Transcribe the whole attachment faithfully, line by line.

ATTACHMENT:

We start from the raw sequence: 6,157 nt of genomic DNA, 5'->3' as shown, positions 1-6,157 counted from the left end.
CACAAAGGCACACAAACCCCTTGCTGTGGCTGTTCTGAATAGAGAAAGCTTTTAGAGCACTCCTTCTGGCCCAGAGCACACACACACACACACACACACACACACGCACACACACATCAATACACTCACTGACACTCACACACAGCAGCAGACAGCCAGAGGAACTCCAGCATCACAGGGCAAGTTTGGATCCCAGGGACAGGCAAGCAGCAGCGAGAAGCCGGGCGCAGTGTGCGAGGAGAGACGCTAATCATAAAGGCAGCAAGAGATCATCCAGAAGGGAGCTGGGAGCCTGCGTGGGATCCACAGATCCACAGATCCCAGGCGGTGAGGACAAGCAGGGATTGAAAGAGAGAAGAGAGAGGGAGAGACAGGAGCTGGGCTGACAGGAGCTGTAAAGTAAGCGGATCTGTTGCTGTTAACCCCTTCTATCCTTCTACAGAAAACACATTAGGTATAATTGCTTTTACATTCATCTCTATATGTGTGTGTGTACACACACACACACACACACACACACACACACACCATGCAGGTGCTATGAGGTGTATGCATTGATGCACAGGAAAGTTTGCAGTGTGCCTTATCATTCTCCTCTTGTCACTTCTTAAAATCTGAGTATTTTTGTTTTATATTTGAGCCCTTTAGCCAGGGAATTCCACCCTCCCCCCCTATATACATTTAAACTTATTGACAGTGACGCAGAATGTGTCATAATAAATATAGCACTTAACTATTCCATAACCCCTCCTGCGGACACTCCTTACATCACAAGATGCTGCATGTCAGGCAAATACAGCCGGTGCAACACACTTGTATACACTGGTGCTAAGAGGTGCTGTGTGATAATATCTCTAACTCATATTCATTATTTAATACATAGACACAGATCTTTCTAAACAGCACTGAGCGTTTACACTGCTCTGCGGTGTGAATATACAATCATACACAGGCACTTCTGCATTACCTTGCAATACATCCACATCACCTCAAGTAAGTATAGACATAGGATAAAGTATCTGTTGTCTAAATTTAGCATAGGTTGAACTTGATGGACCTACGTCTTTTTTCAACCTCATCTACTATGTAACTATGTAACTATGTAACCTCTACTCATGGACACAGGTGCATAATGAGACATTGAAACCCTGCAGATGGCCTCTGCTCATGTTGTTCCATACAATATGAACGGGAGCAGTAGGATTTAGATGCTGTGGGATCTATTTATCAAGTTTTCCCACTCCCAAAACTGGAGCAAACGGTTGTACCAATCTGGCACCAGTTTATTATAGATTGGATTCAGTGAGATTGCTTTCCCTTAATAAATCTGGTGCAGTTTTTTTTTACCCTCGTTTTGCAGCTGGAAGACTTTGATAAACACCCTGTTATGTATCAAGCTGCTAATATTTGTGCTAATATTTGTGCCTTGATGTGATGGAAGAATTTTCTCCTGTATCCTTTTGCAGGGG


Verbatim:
We start from the raw sequence: 6,157 nt of genomic DNA, 5'->3' as shown, positions 1-6,157 counted from the left end.
CACAAAGGCACACAAACCCCTTGCTGTGGCTGTTCTGAATAGAGAAAGCTTTTAGAGCACTCCTTCTGGCCCAGAGCACACACACACACACACACACACACACACGCACACACACATCAATACACTCACTGACACTCACACACAGCAGCAGACAGCCAGAGGAACTCCAGCATCACAGGGCAAGTTTGGATCCCAGGGACAGGCAAGCAGCAGCGAGAAGCCGGGCGCAGTGTGCGAGGAGAGACGCTAATCATAAAGGCAGCAAGAGATCATCCAGAAGGGAGCTGGGAGCCTGCGTGGGATCCACAGATCCACAGATCCCAGGCGGTGAGGACAAGCAGGGATTGAAAGAGAGAAGAGAGAGGGAGAGACAGGAGCTGGGCTGACAGGAGCTGTAAAGTAAGCGGATCTGTTGCTGTTAACCCCTTCTATCCTTCTACAGAAAACACATTAGGTATAATTGCTTTTACATTCATCTCTATATGTGTGTGTGTACACACACACACACACACACACACACACACACACCATGCAGGTGCTATGAGGTGTATGCATTGATGCACAGGAAAGTTTGCAGTGTGCCTTATCATTCTCCTCTTGTCACTTCTTAAAATCTGAGTATTTTTGTTTTATATTTGAGCCCTTTAGCCAGGGAATTCCACCCTCCCCCCCTATATACATTTAAACTTATTGACAGTGACGCAGAATGTGTCATAATAAATATAGCACTTAACTATTCCATAACCCCTCCTGCGGACACTCCTTACATCACAAGATGCTGCATGTCAGGCAAATACAGCCGGTGCAACACACTTGTATACACTGGTGCTAAGAGGTGCTGTGTGATAATATCTCTAACTCATATTCATTATTTAATACATAGACACAGATCTTTCTAAACAGCACTGAGCGTTTACACTGCTCTGCGGTGTGAATATACAATCATACACAGGCACTTCTGCATTACCTTGCAATACATCCACATCACCTCAAGTAAGTATAGACATAGGATAAAGTATCTGTTGTCTAAATTTAGCATAGGTTGAACTTGATGGACCTACGTCTTTTTTCAACCTCATCTACTATGTAACTATGTAACTATGTAACCTCTACTCATGGACACAGGTGCATAATGAGACATTGAAACCCTGCAGATGGCCTCTGCTCATGTTGTTCCATACAATATGAACGGGAGCAGTAGGATTTAGATGCTGTGGGATCTATTTATCAAGTTTTCCCACTCCCAAAACTGGAGCAAACGGTTGTACCAATCTGGCACCAGTTTATTATAGATTGGATTCAGTGAGATTGCTTTCCCTTAATAAATCTGGTGCAGTTTTTTTTTACCCTCGTTTTGCAGCTGGAAGACTTTGATAAACACCCTGTTATGTATCAAGCTGCTAATATTTGTGCTAATATTTGTGCCTTGATGTGATGGAAGAATTTTCTCCTGTATCCTTTTGCAGGGG